Europe, Copper demand under pressure due to Green Deal

The world’s largest economies are committed to reducing carbon emissions by diminishing their reliance on fossil fuels.

They are building solar panels and wind turbines to make renewables their primary source of energy, and we can add electric cars to the list. However, all these ambitions require significant volumes of copper, a metal whose electrical conductivity makes it indispensable in the production of green technologies.

But the new green revolution, which will gain momentum in the coming years, comes amid a shortage of copper production.

Copper demand was under pressure in 2022 amid political tensions, economic slowdowns in the US and Europe and anti-Covid measures taken by China.

The red metal is now trading at around $8,300/tonne, after the price fell more than 20% from its 2022 peak in March. However, demand is set to grow in the medium term, while supply cannot keep up.

Under these conditions, Goldman Sachs analysts expect the price of copper to reach $11,000/tonne by the end of 2023.

Green technologies strain demand

The global transition to clean energy is moving fast, and as demand for green technologies grows, more and more copper is needed.

Renewable energy plants require on average 8 to 12 times more copper than fossil fuel forms of energy generation, and electric vehicles consume 3-4 times more copper than an internal combustion engine vehicle.

Current prospects for copper supply in the coming years are well below demand, as copper mines usually take more than a decade to develop, and relatively low commodity prices have discouraged investment in recent years.

“Quite frankly, this shortfall will have a dramatic impact on our ability to make the infrastructure needed for the energy transition – such as wind turbines, EVs and charging stations,” says Kate Southwell, General Counsel at Pala Investments, an investment company focused on raw materials needed to decarbonise.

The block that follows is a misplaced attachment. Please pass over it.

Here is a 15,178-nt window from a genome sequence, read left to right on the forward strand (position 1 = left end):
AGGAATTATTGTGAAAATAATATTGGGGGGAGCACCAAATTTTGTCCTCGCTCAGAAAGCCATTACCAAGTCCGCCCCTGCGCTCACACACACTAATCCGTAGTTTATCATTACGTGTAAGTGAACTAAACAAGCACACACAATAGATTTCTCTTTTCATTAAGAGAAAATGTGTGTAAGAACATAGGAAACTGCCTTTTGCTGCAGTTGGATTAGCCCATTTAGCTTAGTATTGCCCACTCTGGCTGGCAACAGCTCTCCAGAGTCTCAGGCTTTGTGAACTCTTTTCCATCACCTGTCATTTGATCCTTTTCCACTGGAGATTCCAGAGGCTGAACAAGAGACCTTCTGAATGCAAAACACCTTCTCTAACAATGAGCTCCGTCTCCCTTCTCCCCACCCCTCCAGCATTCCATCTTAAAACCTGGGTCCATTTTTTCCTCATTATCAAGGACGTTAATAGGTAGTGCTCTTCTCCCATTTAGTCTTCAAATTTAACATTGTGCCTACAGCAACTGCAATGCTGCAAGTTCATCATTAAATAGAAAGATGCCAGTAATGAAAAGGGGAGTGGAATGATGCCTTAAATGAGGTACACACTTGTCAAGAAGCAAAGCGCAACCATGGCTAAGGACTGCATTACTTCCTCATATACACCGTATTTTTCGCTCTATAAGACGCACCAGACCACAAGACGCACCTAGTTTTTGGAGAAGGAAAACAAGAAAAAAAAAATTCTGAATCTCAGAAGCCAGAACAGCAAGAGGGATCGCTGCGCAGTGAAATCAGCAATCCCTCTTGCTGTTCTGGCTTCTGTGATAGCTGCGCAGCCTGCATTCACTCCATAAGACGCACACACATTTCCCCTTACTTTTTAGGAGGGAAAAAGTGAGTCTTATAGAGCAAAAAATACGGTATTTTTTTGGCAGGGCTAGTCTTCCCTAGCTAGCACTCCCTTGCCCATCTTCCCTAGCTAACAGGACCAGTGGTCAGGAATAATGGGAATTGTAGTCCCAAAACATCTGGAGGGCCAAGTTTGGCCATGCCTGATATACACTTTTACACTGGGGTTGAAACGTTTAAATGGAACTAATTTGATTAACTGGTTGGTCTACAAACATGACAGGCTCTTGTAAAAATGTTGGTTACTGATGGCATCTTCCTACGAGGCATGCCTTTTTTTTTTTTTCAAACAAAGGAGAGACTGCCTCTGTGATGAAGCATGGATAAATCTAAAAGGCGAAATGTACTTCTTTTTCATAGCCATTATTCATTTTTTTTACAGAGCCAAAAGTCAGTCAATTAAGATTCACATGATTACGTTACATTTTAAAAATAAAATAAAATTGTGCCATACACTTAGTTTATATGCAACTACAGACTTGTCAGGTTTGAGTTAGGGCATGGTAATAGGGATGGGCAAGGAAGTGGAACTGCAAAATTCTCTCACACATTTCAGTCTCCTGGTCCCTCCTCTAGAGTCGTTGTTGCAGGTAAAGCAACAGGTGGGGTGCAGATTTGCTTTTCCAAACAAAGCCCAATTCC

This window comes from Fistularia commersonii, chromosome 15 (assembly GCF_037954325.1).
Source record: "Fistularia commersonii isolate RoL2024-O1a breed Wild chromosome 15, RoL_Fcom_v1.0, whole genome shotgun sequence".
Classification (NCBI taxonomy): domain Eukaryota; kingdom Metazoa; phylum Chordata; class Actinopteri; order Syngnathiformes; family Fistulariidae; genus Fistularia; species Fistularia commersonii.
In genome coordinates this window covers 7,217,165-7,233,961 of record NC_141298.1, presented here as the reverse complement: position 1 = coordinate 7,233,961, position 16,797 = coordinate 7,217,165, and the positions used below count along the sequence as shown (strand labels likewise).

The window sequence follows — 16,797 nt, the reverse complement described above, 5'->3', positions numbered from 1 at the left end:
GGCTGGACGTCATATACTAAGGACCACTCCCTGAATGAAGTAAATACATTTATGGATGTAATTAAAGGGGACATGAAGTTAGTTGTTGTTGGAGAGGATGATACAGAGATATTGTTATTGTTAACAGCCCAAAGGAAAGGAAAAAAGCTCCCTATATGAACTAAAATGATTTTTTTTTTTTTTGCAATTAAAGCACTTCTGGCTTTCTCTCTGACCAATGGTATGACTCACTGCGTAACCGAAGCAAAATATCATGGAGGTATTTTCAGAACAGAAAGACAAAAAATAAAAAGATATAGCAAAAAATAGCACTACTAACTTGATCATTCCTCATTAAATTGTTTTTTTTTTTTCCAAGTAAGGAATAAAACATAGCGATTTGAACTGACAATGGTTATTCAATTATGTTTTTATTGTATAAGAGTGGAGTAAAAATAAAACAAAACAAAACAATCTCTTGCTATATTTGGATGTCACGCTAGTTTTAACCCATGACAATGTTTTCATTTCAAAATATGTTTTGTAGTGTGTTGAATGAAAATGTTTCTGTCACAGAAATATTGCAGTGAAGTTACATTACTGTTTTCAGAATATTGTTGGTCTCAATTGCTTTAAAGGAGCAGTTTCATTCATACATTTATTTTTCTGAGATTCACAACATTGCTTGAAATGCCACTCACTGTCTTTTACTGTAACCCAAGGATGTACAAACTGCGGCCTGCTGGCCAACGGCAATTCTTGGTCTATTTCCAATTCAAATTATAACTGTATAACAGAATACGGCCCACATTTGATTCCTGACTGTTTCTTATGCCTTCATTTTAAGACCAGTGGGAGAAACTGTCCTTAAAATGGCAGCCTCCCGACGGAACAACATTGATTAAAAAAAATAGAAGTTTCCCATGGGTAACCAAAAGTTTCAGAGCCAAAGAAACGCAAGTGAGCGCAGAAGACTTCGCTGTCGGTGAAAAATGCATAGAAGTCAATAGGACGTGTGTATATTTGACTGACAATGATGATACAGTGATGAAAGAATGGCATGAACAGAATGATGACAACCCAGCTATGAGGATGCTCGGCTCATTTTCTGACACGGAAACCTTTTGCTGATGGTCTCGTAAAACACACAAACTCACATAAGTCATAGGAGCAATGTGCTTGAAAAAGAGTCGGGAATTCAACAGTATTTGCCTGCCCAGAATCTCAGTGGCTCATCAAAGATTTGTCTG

“Copper cannot be easily substituted in these uses so it is highly likely to see cost increases that will ultimately be borne by consumers and OEMs.”

Since the severe financial crisis that began in 2008, many mining companies have focused their investments on short-term projects to maximise profits. Because copper prices have been relatively low, and opening new mines requires billions of dollars of upfront investment, copper mining has not been a priority, except for a few boom years in the early 2010s.

Romania, in last place in Europe in the exploitation of own resources

Romania, despite being a country with significant copper ore reserves, the largest in Europe, only makes little use of this advantage.

Canada’s Frasier Institute, recognized for its assessments of mining business opportunities around the world, showed in 2021 that out of 112 countries, Romania ranked 109th. Moreover, in terms of the exploitation of its own resources, Romania ranked last in Europe.

Currently, Romania produces around 55,000 tonnes of copper ore annually from the Rosia Poieni mine, owned by the state-owned company Cupru Min, and Baita, controlled by the British company Vast Resources.

The largest quantity, over 50,000 tonnes, is provided by Cupru Min, which holds about 60% of Romania’s reserves.

Last spring, Economy Minister Florin Spataru brought back to public attention Romania’s intention to build a copper ore processing plant after the non-ferrous metallurgy was destroyed more than 15 years ago.

However, under current conditions, the construction of a processing plant is not economically justified, given that a minimum quantity of 120,000 tonnes needs to be processed annually for such a plant to be even close to being profitable.

Another option would be to repatriate the copper resulting from refining the concentrate, experts say, but this is not being considered by the authorities.

For years, what Cupru Min extracts goes to China, and in addition to the quantities of copper that Romania’s economy loses, the other metals that result from refining the ore can also be added to the list of losses: selenium and tellurium, two vital elements for rocket engines and sub-assemblies that require materials with high temperature resistance, gold, and silver.